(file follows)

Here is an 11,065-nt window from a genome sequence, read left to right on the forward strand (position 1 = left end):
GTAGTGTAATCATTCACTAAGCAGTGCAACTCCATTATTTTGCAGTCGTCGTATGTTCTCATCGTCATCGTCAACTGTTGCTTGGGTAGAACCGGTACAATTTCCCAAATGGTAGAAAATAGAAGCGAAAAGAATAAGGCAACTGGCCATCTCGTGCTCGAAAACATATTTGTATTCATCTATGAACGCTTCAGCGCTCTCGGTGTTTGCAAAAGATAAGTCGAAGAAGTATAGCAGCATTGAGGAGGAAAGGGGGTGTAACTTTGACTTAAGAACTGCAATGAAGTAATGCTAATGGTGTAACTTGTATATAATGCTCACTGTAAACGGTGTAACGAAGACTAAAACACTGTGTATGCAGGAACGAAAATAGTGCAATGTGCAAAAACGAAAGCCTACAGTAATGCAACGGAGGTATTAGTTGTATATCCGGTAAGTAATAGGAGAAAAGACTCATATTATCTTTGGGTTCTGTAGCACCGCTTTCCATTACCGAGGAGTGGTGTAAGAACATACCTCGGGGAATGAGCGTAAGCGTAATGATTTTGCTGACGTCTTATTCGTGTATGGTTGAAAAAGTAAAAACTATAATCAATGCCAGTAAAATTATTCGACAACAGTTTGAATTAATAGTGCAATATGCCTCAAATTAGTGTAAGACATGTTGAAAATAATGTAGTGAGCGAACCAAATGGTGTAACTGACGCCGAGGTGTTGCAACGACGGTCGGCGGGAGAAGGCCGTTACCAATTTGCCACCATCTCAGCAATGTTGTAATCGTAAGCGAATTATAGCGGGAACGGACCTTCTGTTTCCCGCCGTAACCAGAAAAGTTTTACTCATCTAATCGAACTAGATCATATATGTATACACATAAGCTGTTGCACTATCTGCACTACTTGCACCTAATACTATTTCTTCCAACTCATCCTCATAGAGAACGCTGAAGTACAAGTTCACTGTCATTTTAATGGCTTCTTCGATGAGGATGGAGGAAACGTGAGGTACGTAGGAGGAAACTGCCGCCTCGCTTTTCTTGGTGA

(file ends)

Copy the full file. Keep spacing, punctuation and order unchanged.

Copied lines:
Here is an 11,065-nt window from a genome sequence, read left to right on the forward strand (position 1 = left end):
GTAGTGTAATCATTCACTAAGCAGTGCAACTCCATTATTTTGCAGTCGTCGTATGTTCTCATCGTCATCGTCAACTGTTGCTTGGGTAGAACCGGTACAATTTCCCAAATGGTAGAAAATAGAAGCGAAAAGAATAAGGCAACTGGCCATCTCGTGCTCGAAAACATATTTGTATTCATCTATGAACGCTTCAGCGCTCTCGGTGTTTGCAAAAGATAAGTCGAAGAAGTATAGCAGCATTGAGGAGGAAAGGGGGTGTAACTTTGACTTAAGAACTGCAATGAAGTAATGCTAATGGTGTAACTTGTATATAATGCTCACTGTAAACGGTGTAACGAAGACTAAAACACTGTGTATGCAGGAACGAAAATAGTGCAATGTGCAAAAACGAAAGCCTACAGTAATGCAACGGAGGTATTAGTTGTATATCCGGTAAGTAATAGGAGAAAAGACTCATATTATCTTTGGGTTCTGTAGCACCGCTTTCCATTACCGAGGAGTGGTGTAAGAACATACCTCGGGGAATGAGCGTAAGCGTAATGATTTTGCTGACGTCTTATTCGTGTATGGTTGAAAAAGTAAAAACTATAATCAATGCCAGTAAAATTATTCGACAACAGTTTGAATTAATAGTGCAATATGCCTCAAATTAGTGTAAGACATGTTGAAAATAATGTAGTGAGCGAACCAAATGGTGTAACTGACGCCGAGGTGTTGCAACGACGGTCGGCGGGAGAAGGCCGTTACCAATTTGCCACCATCTCAGCAATGTTGTAATCGTAAGCGAATTATAGCGGGAACGGACCTTCTGTTTCCCGCCGTAACCAGAAAAGTTTTACTCATCTAATCGAACTAGATCATATATGTATACACATAAGCTGTTGCACTATCTGCACTACTTGCACCTAATACTATTTCTTCCAACTCATCCTCATAGAGAACGCTGAAGTACAAGTTCACTGTCATTTTAATGGCTTCTTCGATGAGGATGGAGGAAACGTGAGGTACGTAGGAGGAAACTGCCGCCTCGCTTTTCTTGGTGA